The Ethical Basis of Politics

Written by Gabriela Manea

September 27, 2019

Political theorists have asked themselves throughout history, what is the purpose of the state? This issue has long been debated. The purpose of the state was, for thousands of years, to serve the interests of monarchs, dictators, or the ruling class. In the modern era, most states base their functioning on the interests of the people, a process known as democracy.


The contemporary approach to this issue would be accepting that each nation has different needs and desires which, in turn, depend upon its people. But then another question arises: what rules shall be created? The range of possible answers in this case is just as vast. It is important to note that, throughout history, different governments have created a variety of laws based on the priorities dictated by their context.


A continually manifested belief is that the main priority of the state should be the promotion of justice. Justice is a normative concept demarcated by time and place. Plato was fond of this concept and presented it as the answer to the question of state function. He explained that justice consisted in following what comes as natural. And this nature was understood as a person’s “calling”. Through following this vocation, people would assign themselves to one of three possible groups: workers, auxiliaries, or rulers. By remaining true to vocation, people would be correct and honest, which would lead them to acting justly. An injustice is any action not following nature, such that if someone “naturally inclined” to be a worker aspired to become a ruler, that would represent an injustice. With this, it can be observed that Plato was not a supporter of democracy, and his teachings are viewed as hierarchical by many.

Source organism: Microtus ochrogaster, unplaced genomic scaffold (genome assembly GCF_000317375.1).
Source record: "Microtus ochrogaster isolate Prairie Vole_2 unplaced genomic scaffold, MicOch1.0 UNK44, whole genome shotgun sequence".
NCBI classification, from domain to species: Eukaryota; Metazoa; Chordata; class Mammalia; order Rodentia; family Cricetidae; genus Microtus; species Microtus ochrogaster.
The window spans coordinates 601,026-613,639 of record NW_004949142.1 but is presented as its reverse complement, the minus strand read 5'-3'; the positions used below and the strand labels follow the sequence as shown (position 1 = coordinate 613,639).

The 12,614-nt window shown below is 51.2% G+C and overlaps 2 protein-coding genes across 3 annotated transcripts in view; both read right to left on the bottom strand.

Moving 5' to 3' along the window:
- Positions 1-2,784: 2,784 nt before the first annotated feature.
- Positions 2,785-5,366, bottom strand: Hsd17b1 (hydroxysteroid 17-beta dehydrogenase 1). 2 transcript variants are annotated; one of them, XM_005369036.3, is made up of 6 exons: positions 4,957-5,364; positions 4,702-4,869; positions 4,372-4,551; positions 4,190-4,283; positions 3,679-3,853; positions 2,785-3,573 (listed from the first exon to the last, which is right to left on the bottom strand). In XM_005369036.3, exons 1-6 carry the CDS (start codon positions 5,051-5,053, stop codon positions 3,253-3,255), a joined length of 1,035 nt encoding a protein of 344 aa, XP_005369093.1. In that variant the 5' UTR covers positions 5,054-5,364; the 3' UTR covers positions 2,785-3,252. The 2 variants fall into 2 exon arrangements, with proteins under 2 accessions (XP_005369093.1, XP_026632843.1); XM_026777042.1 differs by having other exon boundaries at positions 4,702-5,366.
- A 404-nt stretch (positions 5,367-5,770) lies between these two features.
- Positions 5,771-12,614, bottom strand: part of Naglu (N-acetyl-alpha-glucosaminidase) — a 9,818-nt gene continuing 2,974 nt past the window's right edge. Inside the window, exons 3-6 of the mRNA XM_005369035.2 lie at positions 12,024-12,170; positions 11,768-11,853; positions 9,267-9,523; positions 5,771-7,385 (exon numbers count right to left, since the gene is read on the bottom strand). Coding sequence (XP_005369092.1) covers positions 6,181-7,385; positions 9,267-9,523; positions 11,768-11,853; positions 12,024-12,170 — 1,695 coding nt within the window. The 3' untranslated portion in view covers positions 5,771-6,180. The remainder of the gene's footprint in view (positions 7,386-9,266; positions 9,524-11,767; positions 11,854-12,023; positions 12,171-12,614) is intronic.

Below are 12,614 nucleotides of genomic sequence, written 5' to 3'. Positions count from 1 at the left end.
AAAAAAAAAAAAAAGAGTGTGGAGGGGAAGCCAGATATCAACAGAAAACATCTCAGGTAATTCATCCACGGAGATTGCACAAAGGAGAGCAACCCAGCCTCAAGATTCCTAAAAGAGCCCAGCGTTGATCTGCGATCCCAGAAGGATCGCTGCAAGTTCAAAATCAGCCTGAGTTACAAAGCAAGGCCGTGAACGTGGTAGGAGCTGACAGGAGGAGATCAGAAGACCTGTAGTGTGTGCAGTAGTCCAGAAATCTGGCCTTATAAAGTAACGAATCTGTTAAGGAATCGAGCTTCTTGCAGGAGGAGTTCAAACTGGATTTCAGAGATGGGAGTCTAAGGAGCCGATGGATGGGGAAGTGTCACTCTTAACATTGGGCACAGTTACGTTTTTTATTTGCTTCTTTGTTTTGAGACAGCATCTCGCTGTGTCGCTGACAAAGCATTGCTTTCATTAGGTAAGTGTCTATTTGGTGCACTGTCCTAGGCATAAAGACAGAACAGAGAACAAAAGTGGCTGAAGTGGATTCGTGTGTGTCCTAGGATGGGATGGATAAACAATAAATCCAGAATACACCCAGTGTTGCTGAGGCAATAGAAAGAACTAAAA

On another front, Thomas Hobbes paints a more complex and disheartening picture of humankind: human nature is inherently determined by violent and aggressive impulses. Once this idea is accepted, the purpose of the state becomes that of creating a power that protects individuals and does not deal with them unless they commit an aggression toward another.


Hobbes classifies Plato’s theory as utopian and rejects the idea of a perfectly just state, under the consideration that it is unfeasible. And proposes an approach through which punishment shall be applied to people if they commit aggression. In this way, the fear of being punished will deter them from committing such offenses. The American Government believes in this notion and includes it in the Constitution, where it is declared that its purpose is to “insure domestic tranquility”.


This idea displays a clear link to the perspective of the Founding Fathers of the United States, who based the writing of the Constitution on the teachings of John Locke. In consonance with his theories, the highest priority of the state should be ensuring the natural rights to life, liberty, and property, a set of rights that cannot be protected per se in a state of nature. Without state and laws, these rights would not be safe. For this reason individuals concur to create governments.


The creation of governments can most likely be attributed to the need of protection, and they came into being when individuals decided they were required. Not only does a nation require laws to control and protect citizens from one another and avoid conflicts within the territory, but also to prevent attacks stemming from other nations. Provide law and order.


In our contemporary world, it is believed that the purpose of any government should be ensuring the well-being of its citizens. And thus, the most fundamental priority of the state should be the promulgation of rules that guarantee order and justice. An example of the purposes and legislation assumed in a modern, democratic state include the following: maintaining order, ensuring economic growth, providing public goods, redistributing income to promote equality, and defending the nation from both internal conflicts and external threats.


It can be concluded that, in spite of the diametrically different nature of the purposes of states throughout history, one thing is certain: a government must ensure the well-being of citizens, and opt to achieve this through the elaboration of laws that ensure protection and order.


This discussion lays the foundation of the article “The classification of political theories according to the societal purpose of the state”.


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